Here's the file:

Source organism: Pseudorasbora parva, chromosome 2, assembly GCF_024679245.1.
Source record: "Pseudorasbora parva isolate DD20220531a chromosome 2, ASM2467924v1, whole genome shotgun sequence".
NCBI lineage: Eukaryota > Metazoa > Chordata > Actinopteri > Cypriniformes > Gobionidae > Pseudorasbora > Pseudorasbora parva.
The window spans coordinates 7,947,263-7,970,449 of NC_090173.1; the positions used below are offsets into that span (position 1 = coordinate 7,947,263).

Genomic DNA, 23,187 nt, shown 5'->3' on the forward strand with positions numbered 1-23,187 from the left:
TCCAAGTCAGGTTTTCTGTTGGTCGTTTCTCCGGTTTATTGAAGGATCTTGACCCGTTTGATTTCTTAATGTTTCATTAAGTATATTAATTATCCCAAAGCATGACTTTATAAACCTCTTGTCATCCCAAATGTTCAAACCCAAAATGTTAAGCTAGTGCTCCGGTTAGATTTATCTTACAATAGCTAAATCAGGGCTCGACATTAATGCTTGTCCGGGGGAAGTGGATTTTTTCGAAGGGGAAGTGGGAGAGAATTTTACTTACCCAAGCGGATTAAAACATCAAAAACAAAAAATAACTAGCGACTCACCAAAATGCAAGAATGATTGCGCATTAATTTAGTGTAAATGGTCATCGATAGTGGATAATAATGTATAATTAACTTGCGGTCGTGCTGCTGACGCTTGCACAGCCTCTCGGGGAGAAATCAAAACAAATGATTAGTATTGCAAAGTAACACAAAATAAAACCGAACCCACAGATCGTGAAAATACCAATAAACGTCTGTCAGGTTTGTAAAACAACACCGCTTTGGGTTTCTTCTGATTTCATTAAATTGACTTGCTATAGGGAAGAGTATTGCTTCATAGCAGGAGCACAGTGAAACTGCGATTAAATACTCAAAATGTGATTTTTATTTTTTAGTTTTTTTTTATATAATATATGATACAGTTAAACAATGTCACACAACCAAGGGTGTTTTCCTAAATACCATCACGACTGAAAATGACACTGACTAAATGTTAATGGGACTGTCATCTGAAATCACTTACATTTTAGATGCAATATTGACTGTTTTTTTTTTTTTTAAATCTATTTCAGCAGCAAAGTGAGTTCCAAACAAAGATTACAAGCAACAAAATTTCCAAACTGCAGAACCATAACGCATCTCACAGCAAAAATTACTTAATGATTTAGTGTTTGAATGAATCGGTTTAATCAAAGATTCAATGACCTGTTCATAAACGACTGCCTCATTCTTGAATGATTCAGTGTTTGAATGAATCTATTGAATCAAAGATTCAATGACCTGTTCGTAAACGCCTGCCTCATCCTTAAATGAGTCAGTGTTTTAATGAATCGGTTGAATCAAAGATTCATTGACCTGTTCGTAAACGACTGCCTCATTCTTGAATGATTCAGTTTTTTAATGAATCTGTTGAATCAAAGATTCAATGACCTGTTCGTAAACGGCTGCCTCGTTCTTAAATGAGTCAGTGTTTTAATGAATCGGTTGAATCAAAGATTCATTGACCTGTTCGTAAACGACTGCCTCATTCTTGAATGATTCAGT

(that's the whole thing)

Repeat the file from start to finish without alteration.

Source organism: Pseudorasbora parva, chromosome 2, assembly GCF_024679245.1.
Source record: "Pseudorasbora parva isolate DD20220531a chromosome 2, ASM2467924v1, whole genome shotgun sequence".
NCBI lineage: Eukaryota > Metazoa > Chordata > Actinopteri > Cypriniformes > Gobionidae > Pseudorasbora > Pseudorasbora parva.
The window spans coordinates 7,947,263-7,970,449 of NC_090173.1; the positions used below are offsets into that span (position 1 = coordinate 7,947,263).

Genomic DNA, 23,187 nt, shown 5'->3' on the forward strand with positions numbered 1-23,187 from the left:
TCCAAGTCAGGTTTTCTGTTGGTCGTTTCTCCGGTTTATTGAAGGATCTTGACCCGTTTGATTTCTTAATGTTTCATTAAGTATATTAATTATCCCAAAGCATGACTTTATAAACCTCTTGTCATCCCAAATGTTCAAACCCAAAATGTTAAGCTAGTGCTCCGGTTAGATTTATCTTACAATAGCTAAATCAGGGCTCGACATTAATGCTTGTCCGGGGGAAGTGGATTTTTTCGAAGGGGAAGTGGGAGAGAATTTTACTTACCCAAGCGGATTAAAACATCAAAAACAAAAAATAACTAGCGACTCACCAAAATGCAAGAATGATTGCGCATTAATTTAGTGTAAATGGTCATCGATAGTGGATAATAATGTATAATTAACTTGCGGTCGTGCTGCTGACGCTTGCACAGCCTCTCGGGGAGAAATCAAAACAAATGATTAGTATTGCAAAGTAACACAAAATAAAACCGAACCCACAGATCGTGAAAATACCAATAAACGTCTGTCAGGTTTGTAAAACAACACCGCTTTGGGTTTCTTCTGATTTCATTAAATTGACTTGCTATAGGGAAGAGTATTGCTTCATAGCAGGAGCACAGTGAAACTGCGATTAAATACTCAAAATGTGATTTTTATTTTTTAGTTTTTTTTTATATAATATATGATACAGTTAAACAATGTCACACAACCAAGGGTGTTTTCCTAAATACCATCACGACTGAAAATGACACTGACTAAATGTTAATGGGACTGTCATCTGAAATCACTTACATTTTAGATGCAATATTGACTGTTTTTTTTTTTTTTAAATCTATTTCAGCAGCAAAGTGAGTTCCAAACAAAGATTACAAGCAACAAAATTTCCAAACTGCAGAACCATAACGCATCTCACAGCAAAAATTACTTAATGATTTAGTGTTTGAATGAATCGGTTTAATCAAAGATTCAATGACCTGTTCATAAACGACTGCCTCATTCTTGAATGATTCAGTGTTTGAATGAATCTATTGAATCAAAGATTCAATGACCTGTTCGTAAACGCCTGCCTCATCCTTAAATGAGTCAGTGTTTTAATGAATCGGTTGAATCAAAGATTCATTGACCTGTTCGTAAACGACTGCCTCATTCTTGAATGATTCAGTTTTTTAATGAATCTGTTGAATCAAAGATTCAATGACCTGTTCGTAAACGGCTGCCTCGTTCTTAAATGAGTCAGTGTTTTAATGAATCGGTTGAATCAAAGATTCATTGACCTGTTCGTAAACGACTGCCTCATTCTTGAATGATTCAGT